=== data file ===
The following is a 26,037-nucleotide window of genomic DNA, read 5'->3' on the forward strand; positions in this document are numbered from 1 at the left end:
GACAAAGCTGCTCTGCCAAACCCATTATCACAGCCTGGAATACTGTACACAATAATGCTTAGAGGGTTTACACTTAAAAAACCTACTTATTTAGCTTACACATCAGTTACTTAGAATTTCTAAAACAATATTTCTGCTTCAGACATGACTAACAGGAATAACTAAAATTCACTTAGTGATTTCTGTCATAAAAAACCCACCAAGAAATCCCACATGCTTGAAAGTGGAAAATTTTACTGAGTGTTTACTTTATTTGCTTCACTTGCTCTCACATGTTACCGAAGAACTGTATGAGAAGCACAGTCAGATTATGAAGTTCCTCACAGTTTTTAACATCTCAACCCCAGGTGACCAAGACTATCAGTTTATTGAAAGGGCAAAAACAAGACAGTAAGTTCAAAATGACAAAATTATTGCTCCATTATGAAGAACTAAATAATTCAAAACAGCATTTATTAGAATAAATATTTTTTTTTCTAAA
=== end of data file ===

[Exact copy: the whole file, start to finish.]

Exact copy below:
The following is a 26,037-nucleotide window of genomic DNA, read 5'->3' on the forward strand; positions in this document are numbered from 1 at the left end:
GACAAAGCTGCTCTGCCAAACCCATTATCACAGCCTGGAATACTGTACACAATAATGCTTAGAGGGTTTACACTTAAAAAACCTACTTATTTAGCTTACACATCAGTTACTTAGAATTTCTAAAACAATATTTCTGCTTCAGACATGACTAACAGGAATAACTAAAATTCACTTAGTGATTTCTGTCATAAAAAACCCACCAAGAAATCCCACATGCTTGAAAGTGGAAAATTTTACTGAGTGTTTACTTTATTTGCTTCACTTGCTCTCACATGTTACCGAAGAACTGTATGAGAAGCACAGTCAGATTATGAAGTTCCTCACAGTTTTTAACATCTCAACCCCAGGTGACCAAGACTATCAGTTTATTGAAAGGGCAAAAACAAGACAGTAAGTTCAAAATGACAAAATTATTGCTCCATTATGAAGAACTAAATAATTCAAAACAGCATTTATTAGAATAAATATTTTTTTTTCTAAA